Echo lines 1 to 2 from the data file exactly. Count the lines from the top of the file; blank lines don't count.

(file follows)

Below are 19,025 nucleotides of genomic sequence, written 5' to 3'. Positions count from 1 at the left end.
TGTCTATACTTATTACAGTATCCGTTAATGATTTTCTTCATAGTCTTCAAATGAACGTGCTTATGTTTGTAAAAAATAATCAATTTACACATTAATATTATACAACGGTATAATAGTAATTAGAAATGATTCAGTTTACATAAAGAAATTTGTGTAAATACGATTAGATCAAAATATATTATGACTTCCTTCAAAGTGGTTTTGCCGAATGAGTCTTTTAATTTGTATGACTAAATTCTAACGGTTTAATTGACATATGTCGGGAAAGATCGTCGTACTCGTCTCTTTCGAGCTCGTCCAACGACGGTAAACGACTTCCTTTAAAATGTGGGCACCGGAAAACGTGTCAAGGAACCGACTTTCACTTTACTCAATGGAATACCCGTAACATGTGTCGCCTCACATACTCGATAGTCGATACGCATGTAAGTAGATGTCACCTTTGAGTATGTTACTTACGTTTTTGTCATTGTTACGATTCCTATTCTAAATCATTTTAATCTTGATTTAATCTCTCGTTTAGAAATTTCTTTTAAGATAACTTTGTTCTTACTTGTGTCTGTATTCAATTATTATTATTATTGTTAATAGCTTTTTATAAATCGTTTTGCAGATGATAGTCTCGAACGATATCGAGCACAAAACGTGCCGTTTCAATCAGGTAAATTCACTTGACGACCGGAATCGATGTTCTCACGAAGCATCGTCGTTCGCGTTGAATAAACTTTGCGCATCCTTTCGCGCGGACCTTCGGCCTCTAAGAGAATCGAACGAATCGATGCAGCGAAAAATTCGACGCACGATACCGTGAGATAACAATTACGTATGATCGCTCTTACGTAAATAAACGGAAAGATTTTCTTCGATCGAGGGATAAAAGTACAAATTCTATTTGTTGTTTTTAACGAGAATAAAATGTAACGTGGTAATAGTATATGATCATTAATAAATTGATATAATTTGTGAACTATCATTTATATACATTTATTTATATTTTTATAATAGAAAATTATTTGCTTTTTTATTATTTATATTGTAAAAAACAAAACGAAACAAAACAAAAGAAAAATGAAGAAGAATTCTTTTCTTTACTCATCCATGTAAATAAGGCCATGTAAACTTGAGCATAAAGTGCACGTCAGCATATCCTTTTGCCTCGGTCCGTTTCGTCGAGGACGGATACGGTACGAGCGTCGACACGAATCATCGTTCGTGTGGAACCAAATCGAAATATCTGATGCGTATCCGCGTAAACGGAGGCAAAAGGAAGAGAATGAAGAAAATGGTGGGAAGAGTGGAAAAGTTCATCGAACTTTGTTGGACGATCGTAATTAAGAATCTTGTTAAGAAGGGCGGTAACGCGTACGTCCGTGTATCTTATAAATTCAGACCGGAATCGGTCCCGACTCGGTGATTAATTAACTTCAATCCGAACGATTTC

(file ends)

Below are 19,025 nucleotides of genomic sequence, written 5' to 3'. Positions count from 1 at the left end.
TGTCTATACTTATTACAGTATCCGTTAATGATTTTCTTCATAGTCTTCAAATGAACGTGCTTATGTTTGTAAAAAATAATCAATTTACACATTAATATTATACAACGGTATAATAGTAATTAGAAATGATTCAGTTTACATAAAGAAATTTGTGTAAATACGATTAGATCAAAATATATTATGACTTCCTTCAAAGTGGTTTTGCCGAATGAGTCTTTTAATTTGTATGACTAAATTCTAACGGTTTAATTGACATATGTCGGGAAAGATCGTCGTACTCGTCTCTTTCGAGCTCGTCCAACGACGGTAAACGACTTCCTTTAAAATGTGGGCACCGGAAAACGTGTCAAGGAACCGACTTTCACTTTACTCAATGGAATACCCGTAACATGTGTCGCCTCACATACTCGATAGTCGATACGCATGTAAGTAGATGTCACCTTTGAGTATGTTACTTACGTTTTTGTCATTGTTACGATTCCTATTCTAAATCATTTTAATCTTGATTTAATCTCTCGTTTAGAAATTTCTTTTAAGATAACTTTGTTCTTACTTGTGTCTGTATTCAATTATTATTATTATTGTTAATAGCTTTTTATAAATCGTTTTGCAGATGATAGTCTCGAACGATATCGAGCACAAAACGTGCCGTTTCAATCAGGTAAATTCACTTGACGACCGGAATCGATGTTCTCACGAAGCATCGTCGTTCGCGTTGAATAAACTTTGCGCATCCTTTCGCGCGGACCTTCGGCCTCTAAGAGAATCGAACGAATCGATGCAGCGAAAAATTCGACGCACGATACCGTGAGATAACAATTACGTATGATCGCTCTTACGTAAATAAACGGAAAGATTTTCTTCGATCGAGGGATAAAAGTACAAATTCTATTTGTTGTTTTTAACGAGAATAAAATGTAACGTGGTAATAGTATATGATCATTAATAAATTGATATAATTTGTGAACTATCATTTATATACATTTATTTATATTTTTATAATAGAAAATTATTTGCTTTTTTATTATTTATATTGTAAAAAACAAAACGAAACAAAACAAAAGAAAAATGAAGAAGAATTCTTTTCTTTACTCATCCATGTAAATAAGGCCATGTAAACTTGAGCATAAAGTGCACGTCAGCATATCCTTTTGCCTCGGTCCGTTTCGTCGAGGACGGATACGGTACGAGCGTCGACACGAATCATCGTTCGTGTGGAACCAAATCGAAATATCTGATGCGTATCCGCGTAAACGGAGGCAAAAGGAAGAGAATGAAGAAAATGGTGGGAAGAGTGGAAAAGTTCATCGAACTTTGTTGGACGATCGTAATTAAGAATCTTGTTAAGAAGGGCGGTAACGCGTACGTCCGTGTATCTTATAAATTCAGACCGGAATCGGTCCCGACTCGGTGATTAATTAACTTCAATCCGAACGATTTC